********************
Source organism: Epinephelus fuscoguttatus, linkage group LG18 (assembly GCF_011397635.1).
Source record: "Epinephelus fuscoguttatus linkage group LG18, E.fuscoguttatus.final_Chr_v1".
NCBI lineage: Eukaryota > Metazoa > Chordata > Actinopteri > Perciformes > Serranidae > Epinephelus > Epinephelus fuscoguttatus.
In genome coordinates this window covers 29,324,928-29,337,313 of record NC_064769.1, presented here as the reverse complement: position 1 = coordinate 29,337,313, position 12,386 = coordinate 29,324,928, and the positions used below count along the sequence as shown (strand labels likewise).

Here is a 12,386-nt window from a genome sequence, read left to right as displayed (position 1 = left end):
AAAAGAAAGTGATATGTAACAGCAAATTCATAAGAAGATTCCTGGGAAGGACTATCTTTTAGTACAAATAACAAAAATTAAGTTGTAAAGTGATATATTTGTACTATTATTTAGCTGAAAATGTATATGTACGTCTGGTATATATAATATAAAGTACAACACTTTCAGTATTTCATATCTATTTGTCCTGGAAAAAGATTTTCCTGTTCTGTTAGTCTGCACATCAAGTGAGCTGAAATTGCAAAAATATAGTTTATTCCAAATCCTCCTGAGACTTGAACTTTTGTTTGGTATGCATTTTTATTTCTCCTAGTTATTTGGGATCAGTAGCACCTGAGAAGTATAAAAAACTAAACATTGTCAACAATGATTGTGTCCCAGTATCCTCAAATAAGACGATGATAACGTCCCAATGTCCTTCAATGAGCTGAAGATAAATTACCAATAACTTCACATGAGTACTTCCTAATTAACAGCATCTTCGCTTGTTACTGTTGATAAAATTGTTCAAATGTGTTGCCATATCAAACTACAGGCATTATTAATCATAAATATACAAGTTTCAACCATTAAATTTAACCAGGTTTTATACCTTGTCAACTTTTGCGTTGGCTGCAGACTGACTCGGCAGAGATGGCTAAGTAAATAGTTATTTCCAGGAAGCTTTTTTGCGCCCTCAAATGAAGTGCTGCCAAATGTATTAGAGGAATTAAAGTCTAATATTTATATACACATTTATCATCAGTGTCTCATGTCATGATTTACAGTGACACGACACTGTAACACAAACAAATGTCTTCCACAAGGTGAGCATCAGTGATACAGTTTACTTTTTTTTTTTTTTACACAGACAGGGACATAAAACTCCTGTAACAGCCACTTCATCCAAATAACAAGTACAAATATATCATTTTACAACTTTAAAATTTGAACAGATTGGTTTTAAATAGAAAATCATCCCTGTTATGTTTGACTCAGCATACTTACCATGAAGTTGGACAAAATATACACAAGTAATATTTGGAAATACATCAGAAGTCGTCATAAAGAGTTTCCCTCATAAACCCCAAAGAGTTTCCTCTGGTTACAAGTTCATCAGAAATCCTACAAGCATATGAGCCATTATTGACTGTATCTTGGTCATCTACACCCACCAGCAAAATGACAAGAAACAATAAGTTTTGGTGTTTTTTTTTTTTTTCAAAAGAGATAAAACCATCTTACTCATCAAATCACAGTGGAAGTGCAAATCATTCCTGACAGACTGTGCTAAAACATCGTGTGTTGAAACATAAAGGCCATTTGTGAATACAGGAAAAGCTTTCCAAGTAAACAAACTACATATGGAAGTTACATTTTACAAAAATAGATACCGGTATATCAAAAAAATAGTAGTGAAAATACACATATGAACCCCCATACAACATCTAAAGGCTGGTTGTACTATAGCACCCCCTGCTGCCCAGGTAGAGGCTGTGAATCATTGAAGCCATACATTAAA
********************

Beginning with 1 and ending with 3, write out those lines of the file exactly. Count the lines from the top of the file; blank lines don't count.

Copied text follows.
Source organism: Epinephelus fuscoguttatus, linkage group LG18 (assembly GCF_011397635.1).
Source record: "Epinephelus fuscoguttatus linkage group LG18, E.fuscoguttatus.final_Chr_v1".
NCBI lineage: Eukaryota > Metazoa > Chordata > Actinopteri > Perciformes > Serranidae > Epinephelus > Epinephelus fuscoguttatus.